Death by exposure
Exposure. Exposure is what Fairfax offered to a band in exchange for them playing at a large, well attended, and presumably otherwise well funded event.
Exposure is something that people die of. People who have no resources and thus have to sleep outside and freeze to death. They die of exposure. Exposure is something that when done indecently leads to people being put in jail, or destroying their political career (or potentially both in the case of Anthony Weiner).
It might seem a stretch to suggest that the exposure economy kills people, but it definitely kills careers. Careers it claims to build. Nobody, literally nobody, lives by exposure. If I went to my local cafe and offered to buy a coffee by exposure “I’ll tell everyone how good your coffee is” they’d presume it was part of a comedy sketch. If I tried to pay my rent with exposure, i’d be booted out faster than a black man at a Donald Trump rally.
I’m not a musician but I am a performer and that attitude some people seem to have to performance as “a passion” means that people presume you enjoy doing it for free. It’s the same with writing. It’s logic developed by people who work in offices and don’t know what the lived experience of performing is actually like.
I’m not going to deride the journalist who wrote defending the piece and calling the band “ungrateful”. I’m sure she’s been sent plenty of awful things because: the Internet. Though, it does seem unusually short sighted from a person working as a journalist and writer to celebrate exposure as a form of payment. Many writing gigs that once paid now do not pay. What you are offered is exposure to an audience. I’ve written many of these pieces, all for exposure. It might have helped me become a better writer but god earning a living and doing that writing was hard.
The exposure logic presumes that you’ll get future work thanks to the exposure. Apply that logic to any other industry and see how far it gets you. This isn’t like work experience or an internship (though arguably both of those can be exploitative), this band was being hired for a big gig because they were already good at what they do. This gig WAS the future work. If they’re good they’ve already done the shitty, unpaid gigs to earn the credability to GET this gig. They’ve banked their exposure dollars and now are being offered… more expsoure. Just because it’s a big event doesn’t mean it leads to paid work because what the people managing these gigs never seem to realise is the following:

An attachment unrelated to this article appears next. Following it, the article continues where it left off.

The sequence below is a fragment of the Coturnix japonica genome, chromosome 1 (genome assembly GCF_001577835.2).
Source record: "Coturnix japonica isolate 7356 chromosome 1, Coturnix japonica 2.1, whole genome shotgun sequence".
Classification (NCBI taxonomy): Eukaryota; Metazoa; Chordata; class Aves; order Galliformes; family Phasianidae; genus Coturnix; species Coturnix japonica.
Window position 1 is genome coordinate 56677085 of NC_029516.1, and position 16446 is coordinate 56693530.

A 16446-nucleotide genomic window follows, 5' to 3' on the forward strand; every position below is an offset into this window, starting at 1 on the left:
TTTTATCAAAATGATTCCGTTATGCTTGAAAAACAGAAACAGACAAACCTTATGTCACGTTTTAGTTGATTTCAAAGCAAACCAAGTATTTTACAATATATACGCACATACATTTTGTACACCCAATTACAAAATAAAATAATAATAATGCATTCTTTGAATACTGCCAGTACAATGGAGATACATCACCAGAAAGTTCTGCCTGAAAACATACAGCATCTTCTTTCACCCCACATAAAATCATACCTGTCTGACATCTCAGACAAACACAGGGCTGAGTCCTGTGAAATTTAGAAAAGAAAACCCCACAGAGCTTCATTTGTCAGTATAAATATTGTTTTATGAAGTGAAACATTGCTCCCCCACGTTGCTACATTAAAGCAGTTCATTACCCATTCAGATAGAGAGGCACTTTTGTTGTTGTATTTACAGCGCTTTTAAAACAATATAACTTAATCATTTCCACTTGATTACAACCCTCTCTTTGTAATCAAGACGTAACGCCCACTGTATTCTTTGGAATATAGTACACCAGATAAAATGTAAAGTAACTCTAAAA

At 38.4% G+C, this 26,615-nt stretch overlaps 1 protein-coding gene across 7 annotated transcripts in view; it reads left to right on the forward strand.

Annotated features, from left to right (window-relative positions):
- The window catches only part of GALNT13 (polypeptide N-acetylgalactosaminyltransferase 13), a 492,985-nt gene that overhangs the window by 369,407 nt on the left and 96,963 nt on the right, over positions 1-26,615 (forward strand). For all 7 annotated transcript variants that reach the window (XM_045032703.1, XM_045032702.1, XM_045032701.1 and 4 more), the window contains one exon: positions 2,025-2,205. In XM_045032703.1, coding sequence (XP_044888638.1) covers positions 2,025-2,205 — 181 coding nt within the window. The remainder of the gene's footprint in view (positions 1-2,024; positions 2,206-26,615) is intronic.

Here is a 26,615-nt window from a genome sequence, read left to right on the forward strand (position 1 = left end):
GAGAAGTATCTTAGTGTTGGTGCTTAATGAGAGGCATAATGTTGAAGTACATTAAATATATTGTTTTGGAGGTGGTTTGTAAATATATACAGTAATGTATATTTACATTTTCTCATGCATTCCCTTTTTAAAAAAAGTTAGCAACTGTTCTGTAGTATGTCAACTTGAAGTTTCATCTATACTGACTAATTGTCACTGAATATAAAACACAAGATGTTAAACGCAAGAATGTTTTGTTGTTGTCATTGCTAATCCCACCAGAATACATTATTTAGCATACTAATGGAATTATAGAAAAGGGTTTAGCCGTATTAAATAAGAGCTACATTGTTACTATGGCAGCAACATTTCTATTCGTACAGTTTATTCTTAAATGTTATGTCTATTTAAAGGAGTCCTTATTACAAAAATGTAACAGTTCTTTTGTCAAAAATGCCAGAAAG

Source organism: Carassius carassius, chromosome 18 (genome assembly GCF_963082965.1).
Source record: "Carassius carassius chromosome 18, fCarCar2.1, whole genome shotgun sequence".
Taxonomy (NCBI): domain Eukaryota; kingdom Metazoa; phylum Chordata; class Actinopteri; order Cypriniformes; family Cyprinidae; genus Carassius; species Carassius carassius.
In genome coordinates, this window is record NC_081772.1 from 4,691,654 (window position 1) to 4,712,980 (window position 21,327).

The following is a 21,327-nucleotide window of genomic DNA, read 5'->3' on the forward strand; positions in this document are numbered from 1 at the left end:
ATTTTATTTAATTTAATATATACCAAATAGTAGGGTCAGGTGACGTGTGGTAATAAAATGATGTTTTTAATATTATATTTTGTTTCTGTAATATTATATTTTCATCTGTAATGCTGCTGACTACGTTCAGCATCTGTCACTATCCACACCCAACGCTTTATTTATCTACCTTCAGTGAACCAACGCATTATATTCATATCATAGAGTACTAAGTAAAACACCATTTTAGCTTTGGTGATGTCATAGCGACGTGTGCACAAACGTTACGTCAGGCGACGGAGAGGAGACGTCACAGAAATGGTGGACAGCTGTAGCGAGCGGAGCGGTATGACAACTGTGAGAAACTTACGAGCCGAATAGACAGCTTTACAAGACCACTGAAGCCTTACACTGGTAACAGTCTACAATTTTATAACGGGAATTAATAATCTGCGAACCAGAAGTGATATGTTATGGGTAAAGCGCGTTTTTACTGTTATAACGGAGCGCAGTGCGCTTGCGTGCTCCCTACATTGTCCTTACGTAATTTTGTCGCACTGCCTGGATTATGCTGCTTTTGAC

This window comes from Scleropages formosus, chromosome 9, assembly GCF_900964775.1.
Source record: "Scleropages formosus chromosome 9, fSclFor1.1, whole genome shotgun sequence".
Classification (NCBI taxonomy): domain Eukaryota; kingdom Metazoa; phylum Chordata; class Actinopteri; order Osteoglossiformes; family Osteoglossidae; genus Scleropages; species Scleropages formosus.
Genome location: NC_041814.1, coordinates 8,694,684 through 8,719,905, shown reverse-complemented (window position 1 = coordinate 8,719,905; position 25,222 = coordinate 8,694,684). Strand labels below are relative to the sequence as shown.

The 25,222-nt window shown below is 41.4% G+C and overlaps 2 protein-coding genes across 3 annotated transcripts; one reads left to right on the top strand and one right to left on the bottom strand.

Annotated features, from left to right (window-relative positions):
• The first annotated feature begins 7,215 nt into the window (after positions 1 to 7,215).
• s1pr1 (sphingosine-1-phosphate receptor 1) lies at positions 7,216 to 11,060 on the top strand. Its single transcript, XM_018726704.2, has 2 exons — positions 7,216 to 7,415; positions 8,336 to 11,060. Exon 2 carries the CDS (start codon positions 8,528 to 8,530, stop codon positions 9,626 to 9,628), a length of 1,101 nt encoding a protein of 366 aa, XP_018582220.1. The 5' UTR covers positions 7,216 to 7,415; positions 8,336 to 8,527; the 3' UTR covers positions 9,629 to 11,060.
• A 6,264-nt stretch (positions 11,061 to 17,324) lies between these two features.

Your gig might well be shit. You’re not willing to pay acts so that already suggest you don’t know how professionally run events should go. So the band, despite their best efforts and them being a great band, could seem shit to the crowd. Maybe the sound system doesn’t work well. Maybe the room or venue was poorly chosen. Plenty of gigs have been ruined by poor planning. In which case those exposure dollars you’re paying aren’t worth shit.
If someone has seen a band (or a comedian) they’ve… already seen that band or comedian. Why would they want to go and see them again in the near future. They’ve seen them. Maybe, maybe, they’ll be so good that in a few years they’ll see advertising for that act and remember how good they were. But for punters in that crowd, being seen doesn’t mean you win people who’ll suddenly be willing to pay to see you at work in a few months, which might well be when your next bill is due.
This is a job. Being a performer is a job. Writing is a job. Doing that job means that we’re away from our loved ones and families. It means we’re not doing things that earn us money. The fact that in your mind you think of it as a “passion” is because you don’t do it as a job. I might be passionate about running but do you think Usain Bolt regards it as “a passion”?
Because it’s a job that often doesn’t pay because: exposure, most performers have to work actual jobs that don’t treat their work as a “passion”. That means 40–50 hour weeks at work and THEN doing your other job. The one you get paid for with exposure. And the maths just doesn’t work out. It burns people out. It stops people from having functional family lives. It means instead of seeing your friends or your kids, you’re performing for exposure.
So it all becomes too hard and people quit. Which means the only people who remain in the industry after 10 years are people who were already wealthy, or people whose performing has very widespread appeal (sometimes because they’re good, sometimes because they simply tap into a larger audience). So many people who are good, but unlucky, or, or who don’t have extra money, quit.
And that’s what the exposure economy does in the long term. It kills off substantial portions of the industry and their job does become just a passion, and then that passion becomes a hobby, and then that hobby becomes something they talk about with other mates who used to pursue that hobby and then there’s one less musician or one less comedian or one less performer making art. And then their interest in it dies.
That’s death by exposure.